Thursday, September 17, 2009
Today our maintenance and engineering staff celebrated Viswakarma, the God of engineering, with a puja, much like they did last year.
This year I took a video camera with me to record the priest in action.
The man in the lower left corner, was trying his hardest to blow the conch shell.
Here the priest is spreading ghee over sticks of wood and burning. Needless to say there was a lot of smoke in the room, but it was great!
Monday, September 14, 2009
After a hectic weekend of learning our next assignment, attending a wonderful iftar was a great way to end the weekend. An iftar is an evening meal in which Muslims break their fast during the Islamic month of Ramadan. This year Ramadan is from August 21 to on or around September 19.
It was a small, intimate gathering with fantastic food. The event started with a date, then fresh fruits, then lentils and yogurt, then tasty chaat, then haleem, then biryani, then we left before more came out.
I went a little crazy over the fried eggplant, a battered thin slice sprinkled with chat masala, my new favorite spice mix. While enjoying the eggplant, I learned that Jains do not eat eggplants, since eggplants have a large number of seeds and a seed is believed to be a carrier of a budding life.
The most memorable moment of the night for me was when our very gracious host, in response to a conversation said (poorly paraphrased by me here): After you have been in Kolkata for a few months, you fall in love with the city and want to make changes; but when you try, you feel the pain of Kolkatans. Kolkata is a very unique place and I know we will miss it greatly.
Friday, September 11, 2009
On Tuesday morning we submitted our bid list to our CDO. It was due opening of business Tuesday EST. Now we sit back and wait, well not exactly sit back. Our waiting includes checking email every 5 minutes. There is a collective guess that we will find out sometime today. It is going to be hard to sleep tonight since close of business EST is 2:30 AM in Kolkata!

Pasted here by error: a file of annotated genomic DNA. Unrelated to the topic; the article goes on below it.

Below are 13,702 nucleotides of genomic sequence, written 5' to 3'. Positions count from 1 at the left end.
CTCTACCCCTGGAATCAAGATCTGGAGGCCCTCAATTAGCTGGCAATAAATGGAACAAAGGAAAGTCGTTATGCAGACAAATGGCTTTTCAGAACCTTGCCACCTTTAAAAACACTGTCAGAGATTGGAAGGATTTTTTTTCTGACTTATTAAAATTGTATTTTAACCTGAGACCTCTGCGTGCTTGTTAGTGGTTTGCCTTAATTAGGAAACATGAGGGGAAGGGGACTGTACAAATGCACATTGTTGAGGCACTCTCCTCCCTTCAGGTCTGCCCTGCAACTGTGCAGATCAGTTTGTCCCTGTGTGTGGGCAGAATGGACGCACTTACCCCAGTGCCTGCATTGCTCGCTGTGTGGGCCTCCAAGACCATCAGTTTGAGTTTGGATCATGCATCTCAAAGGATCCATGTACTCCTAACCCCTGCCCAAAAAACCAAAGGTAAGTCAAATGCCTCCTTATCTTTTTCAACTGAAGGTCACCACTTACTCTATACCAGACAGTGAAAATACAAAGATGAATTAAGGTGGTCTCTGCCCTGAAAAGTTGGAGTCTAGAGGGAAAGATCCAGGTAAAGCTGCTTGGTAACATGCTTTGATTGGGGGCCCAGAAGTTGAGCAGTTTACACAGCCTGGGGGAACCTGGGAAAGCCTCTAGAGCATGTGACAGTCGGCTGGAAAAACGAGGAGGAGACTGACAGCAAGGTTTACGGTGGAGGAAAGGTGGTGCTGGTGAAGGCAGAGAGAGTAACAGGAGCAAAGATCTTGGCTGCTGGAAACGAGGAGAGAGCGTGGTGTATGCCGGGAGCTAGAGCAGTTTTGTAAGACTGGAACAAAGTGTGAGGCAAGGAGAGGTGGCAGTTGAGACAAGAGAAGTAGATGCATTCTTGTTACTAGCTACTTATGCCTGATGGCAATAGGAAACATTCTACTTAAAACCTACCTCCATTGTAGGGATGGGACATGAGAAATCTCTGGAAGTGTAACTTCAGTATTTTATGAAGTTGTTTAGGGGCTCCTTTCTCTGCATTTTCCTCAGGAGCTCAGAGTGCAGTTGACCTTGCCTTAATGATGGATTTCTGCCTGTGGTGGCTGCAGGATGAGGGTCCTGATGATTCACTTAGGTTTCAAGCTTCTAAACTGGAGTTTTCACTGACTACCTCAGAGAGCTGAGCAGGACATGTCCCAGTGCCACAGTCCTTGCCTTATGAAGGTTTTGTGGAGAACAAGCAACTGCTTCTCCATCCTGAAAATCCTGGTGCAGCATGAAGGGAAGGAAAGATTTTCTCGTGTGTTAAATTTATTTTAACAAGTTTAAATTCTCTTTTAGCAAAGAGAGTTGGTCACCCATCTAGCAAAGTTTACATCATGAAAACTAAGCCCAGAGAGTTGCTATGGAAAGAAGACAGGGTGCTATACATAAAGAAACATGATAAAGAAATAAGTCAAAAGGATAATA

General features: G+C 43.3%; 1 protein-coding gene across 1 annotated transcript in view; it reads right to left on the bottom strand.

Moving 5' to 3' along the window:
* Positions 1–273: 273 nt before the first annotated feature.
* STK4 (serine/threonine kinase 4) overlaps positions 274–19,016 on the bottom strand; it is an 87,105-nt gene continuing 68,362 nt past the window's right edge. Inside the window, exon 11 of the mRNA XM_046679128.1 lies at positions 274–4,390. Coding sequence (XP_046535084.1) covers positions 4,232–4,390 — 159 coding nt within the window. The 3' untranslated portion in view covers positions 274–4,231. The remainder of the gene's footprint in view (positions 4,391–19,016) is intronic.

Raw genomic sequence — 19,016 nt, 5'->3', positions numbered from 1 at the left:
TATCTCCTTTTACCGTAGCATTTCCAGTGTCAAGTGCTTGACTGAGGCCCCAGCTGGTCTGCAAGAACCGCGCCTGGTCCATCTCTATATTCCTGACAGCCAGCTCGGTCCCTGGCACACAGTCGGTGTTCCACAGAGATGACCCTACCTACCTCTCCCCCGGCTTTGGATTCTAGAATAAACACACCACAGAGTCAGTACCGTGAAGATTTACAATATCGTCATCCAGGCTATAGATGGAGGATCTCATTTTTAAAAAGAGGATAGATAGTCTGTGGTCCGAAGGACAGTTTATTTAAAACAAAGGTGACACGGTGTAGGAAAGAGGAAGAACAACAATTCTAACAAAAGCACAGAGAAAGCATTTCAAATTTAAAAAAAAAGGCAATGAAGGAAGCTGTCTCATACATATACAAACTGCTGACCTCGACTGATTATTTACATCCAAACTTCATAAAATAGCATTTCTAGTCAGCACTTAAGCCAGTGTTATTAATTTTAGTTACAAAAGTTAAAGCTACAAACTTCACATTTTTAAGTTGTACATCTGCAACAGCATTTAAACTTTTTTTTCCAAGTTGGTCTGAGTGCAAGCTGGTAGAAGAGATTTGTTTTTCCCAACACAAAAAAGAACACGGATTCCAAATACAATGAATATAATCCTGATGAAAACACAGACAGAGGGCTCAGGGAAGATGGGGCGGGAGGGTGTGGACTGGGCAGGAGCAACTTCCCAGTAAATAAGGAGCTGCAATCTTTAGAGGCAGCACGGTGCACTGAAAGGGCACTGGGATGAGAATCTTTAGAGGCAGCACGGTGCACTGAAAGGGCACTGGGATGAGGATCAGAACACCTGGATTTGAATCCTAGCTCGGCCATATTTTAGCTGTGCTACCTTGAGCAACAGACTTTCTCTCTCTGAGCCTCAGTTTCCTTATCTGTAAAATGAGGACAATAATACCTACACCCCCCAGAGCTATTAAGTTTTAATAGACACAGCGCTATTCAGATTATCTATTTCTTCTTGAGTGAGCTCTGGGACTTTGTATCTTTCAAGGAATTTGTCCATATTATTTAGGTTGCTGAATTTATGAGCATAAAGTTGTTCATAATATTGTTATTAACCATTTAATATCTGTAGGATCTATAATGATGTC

Thursday, September 3, 2009
I finally went to New Market with Krishna this week to watch her in action and see which specific vendors she buys from. I had been there many times before, but never with her. She has been going there for over 25 years, so she prefers it over the more modern stores. The New Market was originally built for the British in 1874. While we just went to food vendors, the New Market area has vendors that sell almost everything.
Since I was raised on a farm, it is only a little jarring to buy meat there. For those who haven't seen how a chicken gets to that nicely wrapped container in a grocery store, it can be an experience to remember. But you definitely know that your purchase is very fresh, since you can get it skin on or off in less than five minutes.
I didn't think beef would be available in India, but it is in Kolkata and on menus around town, mostly because of the large Muslim population here. You do not find this availability in all parts of India.
Here is Krishna buying a carton of eggs. I love how they check the eggs (and you can too!) with a small lamp. This was also how my family used to check our eggs on the farm.
Fish is selected, skinned and filleted right in front of you. No display counter in the way of communicating how you want the fish cut, and you can look at the quality as they do their work.
The vegetable vendor had tomatoes for about 20 cents a pound, potatoes for about 22 cents. Vegetables are very inexpensive in Kolkata although the prices have been rising recently because of demand and weather's influence on crop yields.
This is a picture of Anwar. He is one of the guys you can hire to carry your purchases as you roam around the market. After visiting just the vegetable vendor you can end of with 22 pounds, so Krishna usually hires him to help her out. She has been hiring him since he was 15 years old, so next time I can just find Anwar and have him take me around. Next time you are in Kolkata, ask for Anwar and you can too.